We are going to several fayres and fetes soon so I am trying to handle and halter train three yearlings so they behave well when they go on show.   So far they are improving rapidly and getting used to walking round strange obstacles like the pile of wood at the back of the barn.  They are no longer spooked when they accidentally tread on a piece of tarpaulin and generally seem to look forward to getting in to their show pen - probably because they get a food treat once they are there.

Wednesday, 15 August 2012

Time Flies

Time has flown since the last update, but I am not sure where it has gone.

Really loved the Olympics, so  any indoor time was spent catching up on the latest.

I took Dolly to a dog training course run by my friend, Pauline, with John Rogerson, a well known dog trainer and behaviourist, being the speaker/instructor.   It was called CSI and although it would not qualify your dog to become a sniffer dog, it was very interesting and surprisingly most of the dogs quickly learnt how to identify scent and Dolly was ace at finding an article dropped on a track.   This was called "seek back".  Very useful if you are out walking and drop something.   You just get the dog to retrace your footsteps and find what you have lost.  We also learned how to teach the dog to identify the scent of a decomposing body (eau de rotting pork was used).  It was added to a cotton bud and hidden in one of several marked places and the dog had to identify the spot.  Following a human track was the subject of another session.

She obviously took it all on board because at a  Dog Show last weekend, I threw the green ball on a rope which Charlie, Dolly and Romie all run after and Dolly always wins and brings back to me.   On this occasion another dog came up to Dolly and she dropped it and ran off with her new friend.   The ball disappeared in the long grass and after a few minutes search I decided to write it off.    The next time we went out, however, we must have retraced our footsteps in the 20 acre (approx) field and Dolly ran over a spot and then ran back and picked up their ball.

I only stayed for two of the four days and returned to the farm on Saturday morning to help Mike catch up before we left for another four day dog show. Mike only came for two days (Sunday and Wednesday)  because he had to stay home whilst the Gas installers continued their search for the gas pipe to connect us!!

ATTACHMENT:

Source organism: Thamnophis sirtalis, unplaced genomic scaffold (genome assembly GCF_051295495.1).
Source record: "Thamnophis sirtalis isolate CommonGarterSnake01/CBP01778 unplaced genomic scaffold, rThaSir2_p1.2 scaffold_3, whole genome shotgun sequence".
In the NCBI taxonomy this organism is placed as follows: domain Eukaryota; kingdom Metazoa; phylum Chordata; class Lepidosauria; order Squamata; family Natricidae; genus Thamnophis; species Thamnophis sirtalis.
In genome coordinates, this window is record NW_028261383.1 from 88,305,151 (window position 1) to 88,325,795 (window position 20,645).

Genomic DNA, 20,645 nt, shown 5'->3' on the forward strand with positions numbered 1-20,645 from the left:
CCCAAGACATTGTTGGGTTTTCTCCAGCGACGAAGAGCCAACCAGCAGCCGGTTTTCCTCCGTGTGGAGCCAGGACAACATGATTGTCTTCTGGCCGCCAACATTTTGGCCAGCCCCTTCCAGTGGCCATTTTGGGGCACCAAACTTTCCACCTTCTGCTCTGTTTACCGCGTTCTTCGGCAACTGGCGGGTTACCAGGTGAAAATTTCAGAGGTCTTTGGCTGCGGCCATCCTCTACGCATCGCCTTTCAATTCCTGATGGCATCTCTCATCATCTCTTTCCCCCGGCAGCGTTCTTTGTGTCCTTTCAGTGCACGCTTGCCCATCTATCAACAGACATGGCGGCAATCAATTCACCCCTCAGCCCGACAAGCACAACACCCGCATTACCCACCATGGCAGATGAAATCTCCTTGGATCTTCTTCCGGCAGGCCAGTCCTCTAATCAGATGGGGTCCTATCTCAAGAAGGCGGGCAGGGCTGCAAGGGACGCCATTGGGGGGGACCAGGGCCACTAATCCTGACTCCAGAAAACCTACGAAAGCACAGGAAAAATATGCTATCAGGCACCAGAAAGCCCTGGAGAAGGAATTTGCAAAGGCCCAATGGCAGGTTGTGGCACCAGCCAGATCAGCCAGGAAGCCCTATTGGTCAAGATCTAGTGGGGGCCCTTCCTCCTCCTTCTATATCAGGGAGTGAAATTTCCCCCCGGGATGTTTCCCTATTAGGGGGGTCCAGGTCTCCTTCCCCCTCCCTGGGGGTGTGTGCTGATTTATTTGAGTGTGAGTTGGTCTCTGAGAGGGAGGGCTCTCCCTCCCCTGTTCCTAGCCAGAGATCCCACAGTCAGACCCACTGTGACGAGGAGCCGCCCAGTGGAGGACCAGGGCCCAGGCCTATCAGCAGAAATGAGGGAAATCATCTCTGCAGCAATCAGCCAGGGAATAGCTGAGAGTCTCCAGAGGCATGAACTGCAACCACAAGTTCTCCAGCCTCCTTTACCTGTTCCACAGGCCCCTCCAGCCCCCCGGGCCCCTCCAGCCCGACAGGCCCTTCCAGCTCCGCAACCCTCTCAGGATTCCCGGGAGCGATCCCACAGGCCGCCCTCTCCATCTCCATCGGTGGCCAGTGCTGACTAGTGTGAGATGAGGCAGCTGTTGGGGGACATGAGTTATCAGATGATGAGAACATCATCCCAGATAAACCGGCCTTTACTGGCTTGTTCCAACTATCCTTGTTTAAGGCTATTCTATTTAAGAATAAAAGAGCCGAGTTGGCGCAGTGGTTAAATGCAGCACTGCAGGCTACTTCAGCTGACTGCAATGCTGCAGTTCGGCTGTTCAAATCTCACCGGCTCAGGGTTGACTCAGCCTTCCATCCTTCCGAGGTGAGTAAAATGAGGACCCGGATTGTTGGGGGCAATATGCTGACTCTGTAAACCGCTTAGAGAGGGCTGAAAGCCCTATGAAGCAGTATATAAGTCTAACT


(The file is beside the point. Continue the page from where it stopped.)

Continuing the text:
They finally sorted it out on Wednesday but they had to dig up some of the road so we still have the yellow fencing out front.  Then on Thursday we were off to the KC International Dog Show at Rockingham Castle in Leicestershire.

It was a fantastic venue and the weather was kind.  Dolly is still chasing the elusive Grade 3 win she needs to move up the grades.   She has won a steeplechase, and a jumping and had several places in agility and jumping but we seem to be jinxed with the odd pole down (5 faults) or handler error (me)!

Normal service was resumed on Monday and on Tuesday Nick and I caught up with cria vaccinations and gave all the cria and Mums a dose of ADE to ensure that their Vitamin D levels were maintained given the lack of much sunshine this summer.  

We trimmed the toe nails of all the goats, and, sadly, separated this year's kids from their Mums.   We are keeping the Does in the barn for a few days whilst their milk dries up.    We were expecting a lot of noise as goats are quite vocal, but in fact there was very little.  In fact I think the Mums are quite pleased to have a break from parenthood and just chill with each other and the youngsters still have their siblings from last year and the year before so they have plenty of company.

Now the rain has returned with a vengeance, so I took the opportunity to bath the dogs as they were wet anyway!!